More Brits now believe Brexit is a bad idea than a good one for the first time since the shock referendum result, according to a new poll by YouGov. Asked "in hindsight, was Britain right or wrong to vote to leave the EU?", the YouGov poll in The Times newspaper found that 45% said wrong (up two), while 43% said right (down three), meanwhile, 12% said they didn’t know. More Remainers than Brexiteers believed they’d made the right decision, with 89% of remain voters saying the result was the wrong decision, compared with 85% of leave voters who still backed exiting the EU.
Sampo Terho, a former member of the European Parliament and one of the top figures of the new populist and Eurosceptic party called Peerussuomalaiset (the True Finns), is pushing for Finland’s exit from the Eurozone, an outcome he considers inevitable. Terho kicked off his party leadership campaign on Friday, telling a press conference that it was hard for Finland to keep its exports competitive because of its euro membership. "The only way to sustain our competitiveness is internal devaluation, which we carried out," he said, referring to a hard-fought labor reform that sparked anti-government demonstrations and strikes in 2015. "The other option, if looking forward to the 2020s, 2030s and 2040s, is to return to our own currency ... When we take this long look, that option seems possible, even likely," Terho said.
A survey of 2,500 Swiss companies by UBS bank found 65% of chief executives believed there would be further withdrawals from the embattled union, after Britain became the first nation in EU history to rescind its membership. The poll underlined the importance that Swiss business leaders assign to relations with their biggest export market even as Britain's vote to leave the bloc undermines some EU cohesion. The survey released on Monday showed 65 percent of respondents want an institutional framework agreement with the EU, 27 percent favour keeping the existing bilateral accords, and 8 percent back scrapping the bilateral agreements.
The EU and Switzerland agreed on Thursday to reopen talks on upgrading trade and political ties, following Bern’s retreat last year on a controversial immigration quota that highlighted the difficulties Britain will face over Brexit. At a press conference in Brussels, European Commission President Jean-Claude Juncker said that both sides had agreed to conclude a new framework agreement by the end of the year.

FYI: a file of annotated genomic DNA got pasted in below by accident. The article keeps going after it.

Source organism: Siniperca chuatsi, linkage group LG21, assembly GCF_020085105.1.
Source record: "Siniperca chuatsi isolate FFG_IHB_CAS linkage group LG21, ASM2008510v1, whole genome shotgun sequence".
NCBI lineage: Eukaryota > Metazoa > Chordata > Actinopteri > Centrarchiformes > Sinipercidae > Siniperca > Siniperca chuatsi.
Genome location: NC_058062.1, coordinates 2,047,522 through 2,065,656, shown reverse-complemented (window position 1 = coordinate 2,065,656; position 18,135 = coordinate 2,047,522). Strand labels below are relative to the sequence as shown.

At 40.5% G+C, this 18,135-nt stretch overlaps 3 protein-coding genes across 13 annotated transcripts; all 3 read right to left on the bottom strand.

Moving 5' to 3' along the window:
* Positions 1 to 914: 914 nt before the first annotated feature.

Switzerland ranked 21th in the Tobacco Control Scale report, back from 18th in 2013. The report is published once every three years, the last one, which was referring to 2013, being made available in 2014. The 2016 Tobacco Control Scale was launched on March 23 at the 7th European Conference on Tobacco or Health (ECToH). It presents the results of the development and implementation of tobacco control policies in 35 European countries, using a tool called Tobacco Control Policy Scale.
The European Court of Justice (ECJ) ruled on Tuesday that employers can ban staff from wearing visible religious symbols, including headscarves. "An internal rule of an undertaking [firm] which prohibits the visible wearing of any political, philosophical or religious sign does not constitute direct discrimination," the court said. The ECJ was ruling on a case dating to 2003 when Samira Achbita, a Muslim, was employed as a receptionist by G4S security services in Belgium. At the time, the company had an "unwritten rule" that employees should not wear any political, religious or philosophical symbols at work, the ECJ said.
The European Parliament has approved a landmark free trade deal with Canada. The Comprehensive Economic and Trade Agreement (Ceta) has been seven years in the making and its ratification is set to eliminate almost all trade tariffs between the European Union and Canada. EU lawmakers backed the Comprehensive Economic and Trade Agreement (Ceta) by 408-254 votes despite crowds of protesters contesting the deal outside. All 28 governments will need to give their approval to finalise the process of ratifying the agreement. “The ratification in all the member states will start, there will be a long process and in most countries without any problems, in some, with more discussions: "We will try to be there, we will try the effects of the Canadian agreement, try to calm some of the concerns,” said EU trade commissioner Cecilia Malmstrom.
The European Union agreed Tuesday on new rules allowing subscribers of online services, as Netflix or Amazon Prime, in one E.U. country access to them while traveling in another. The new “portability” ruling is the first step of regulation under a drive by the European Commission to introduce a single digital market in Europe. Announced in May 2015 on the cusp of the Cannes Film Festival, the proposed Digital Single Market was met with full-throated opposition from Europe’s movie and TV industry, which viewed it as a threat to its territory-by-territory licensing of movies and TV shows.
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